Search Images Maps Play YouTube News Gmail Drive More »
Sign in
Screen reader users: click this link for accessible mode. Accessible mode has the same essential features but works better with your reader.

Patents

  1. Advanced Patent Search
Publication numberUS5928053 A
Publication typeGrant
Application numberUS 08/632,617
Publication dateJul 27, 1999
Filing dateApr 19, 1996
Priority dateApr 19, 1996
Fee statusLapsed
Publication number08632617, 632617, US 5928053 A, US 5928053A, US-A-5928053, US5928053 A, US5928053A
InventorsDarryl G. Henderson
Original AssigneeHenderson; Darryl G.
Export CitationBiBTeX, EndNote, RefMan
External Links: USPTO, USPTO Assignment, Espacenet
Amusement device and method for propelling water from a body of water
US 5928053 A
Abstract
An amusement device for propelling water either from a self contained reservoir or from a standing body of water. The amusement device is a type of toy whip that uses a whipping action to propel water toward a target. The amusement device contains a tubular handle and at least one flexible tubular element that extends from one end of the tubular handle, thereby forming an overall tubular structure having a rigid section and a flexible section. By partially submerging the tubular handle in a body of water and manipulating the overall tubular structure with a whipping action, water is drawn up into the tubular structure. The flexible tubular element extending from the handle tapers toward a small exit aperture. As the whipping motion of the overall tubular structure forces water toward the exit aperture, the water becomes compressed by the taper of the flexible tubular element. As a result, the water is propelled from the exit aperture at a high rate of speed. As long as the handle of the amusement device remains partially submerged, water will continuously be drawn into the device as needed.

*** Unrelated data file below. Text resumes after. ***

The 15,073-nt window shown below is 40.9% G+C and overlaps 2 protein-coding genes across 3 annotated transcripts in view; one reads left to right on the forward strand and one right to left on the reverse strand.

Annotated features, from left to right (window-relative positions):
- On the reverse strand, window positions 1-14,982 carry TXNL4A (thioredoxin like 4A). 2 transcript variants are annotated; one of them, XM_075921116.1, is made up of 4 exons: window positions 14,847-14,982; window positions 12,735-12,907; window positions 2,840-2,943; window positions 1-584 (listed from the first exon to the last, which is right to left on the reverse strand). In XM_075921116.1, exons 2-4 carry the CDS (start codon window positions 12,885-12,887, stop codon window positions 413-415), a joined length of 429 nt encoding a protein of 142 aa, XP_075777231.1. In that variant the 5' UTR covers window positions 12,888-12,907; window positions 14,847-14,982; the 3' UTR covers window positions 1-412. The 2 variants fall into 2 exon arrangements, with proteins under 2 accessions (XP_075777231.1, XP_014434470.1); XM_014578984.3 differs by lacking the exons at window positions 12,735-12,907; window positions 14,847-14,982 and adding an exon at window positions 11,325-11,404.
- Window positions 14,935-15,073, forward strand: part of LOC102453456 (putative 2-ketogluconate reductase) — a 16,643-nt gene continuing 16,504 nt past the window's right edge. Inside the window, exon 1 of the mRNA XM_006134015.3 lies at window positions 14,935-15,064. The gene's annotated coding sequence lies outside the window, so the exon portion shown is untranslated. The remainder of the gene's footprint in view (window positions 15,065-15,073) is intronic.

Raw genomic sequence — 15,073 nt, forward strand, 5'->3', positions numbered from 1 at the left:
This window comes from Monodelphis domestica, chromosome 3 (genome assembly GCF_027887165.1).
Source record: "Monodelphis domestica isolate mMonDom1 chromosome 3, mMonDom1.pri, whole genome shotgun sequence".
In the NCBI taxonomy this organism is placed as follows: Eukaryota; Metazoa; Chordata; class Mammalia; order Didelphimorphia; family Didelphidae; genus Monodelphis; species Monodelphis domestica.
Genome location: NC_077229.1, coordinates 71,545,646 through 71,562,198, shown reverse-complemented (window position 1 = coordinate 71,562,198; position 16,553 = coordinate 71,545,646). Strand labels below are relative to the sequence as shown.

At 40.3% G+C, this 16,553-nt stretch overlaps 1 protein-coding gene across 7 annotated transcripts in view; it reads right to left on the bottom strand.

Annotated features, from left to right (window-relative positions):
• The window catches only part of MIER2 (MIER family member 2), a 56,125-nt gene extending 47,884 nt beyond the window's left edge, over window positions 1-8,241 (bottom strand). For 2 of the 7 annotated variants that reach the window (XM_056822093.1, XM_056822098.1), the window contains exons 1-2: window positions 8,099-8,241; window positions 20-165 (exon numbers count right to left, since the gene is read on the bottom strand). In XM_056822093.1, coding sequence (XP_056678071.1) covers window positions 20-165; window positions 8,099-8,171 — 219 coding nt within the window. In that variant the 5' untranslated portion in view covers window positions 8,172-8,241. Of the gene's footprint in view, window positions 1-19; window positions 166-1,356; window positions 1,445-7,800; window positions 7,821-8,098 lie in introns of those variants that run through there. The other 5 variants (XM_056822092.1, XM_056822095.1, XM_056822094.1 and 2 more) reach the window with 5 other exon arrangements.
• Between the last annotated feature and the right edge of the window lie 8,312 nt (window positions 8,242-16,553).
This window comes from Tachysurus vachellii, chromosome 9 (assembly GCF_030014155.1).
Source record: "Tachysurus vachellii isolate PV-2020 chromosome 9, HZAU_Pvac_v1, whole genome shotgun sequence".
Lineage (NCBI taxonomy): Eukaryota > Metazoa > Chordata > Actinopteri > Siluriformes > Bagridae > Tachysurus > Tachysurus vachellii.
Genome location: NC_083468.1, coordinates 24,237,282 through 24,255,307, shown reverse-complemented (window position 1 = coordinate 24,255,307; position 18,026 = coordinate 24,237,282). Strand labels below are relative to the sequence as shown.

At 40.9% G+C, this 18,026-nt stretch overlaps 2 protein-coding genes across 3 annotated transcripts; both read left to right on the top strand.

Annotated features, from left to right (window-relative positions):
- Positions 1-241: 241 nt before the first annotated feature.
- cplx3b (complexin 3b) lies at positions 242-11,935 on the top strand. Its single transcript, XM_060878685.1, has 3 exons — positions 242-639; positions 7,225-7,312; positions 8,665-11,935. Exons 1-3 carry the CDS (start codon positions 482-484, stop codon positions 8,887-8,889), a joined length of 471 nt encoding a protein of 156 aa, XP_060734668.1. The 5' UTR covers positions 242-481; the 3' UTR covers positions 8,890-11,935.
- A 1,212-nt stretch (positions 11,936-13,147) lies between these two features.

Images(4)
Previous page
Next page
Claims(12)
What is claimed is:
1. An amusement device for propelling water, comprising:
a tubular handle having a first open end and an opposite second open end, wherein said tubular handle defines a first interior space that extends between said first open end and said second open end;
at least one flexible tubular element having an open proximal end of a first diameter and an open distal end of a smaller second diameter, said at least one flexible tubular element defining a tapered second interior space that continuously tapers downwardly from said proximal end to said distal end, wherein said proximal end of said at least one flexible tubular element is coupled to said second open end of said tubular handle and said first interior space directly communicates with said second interior space to define a continuous open interior space between said first open end of said tubular handle and said distal end of said at least one flexible tubular element; and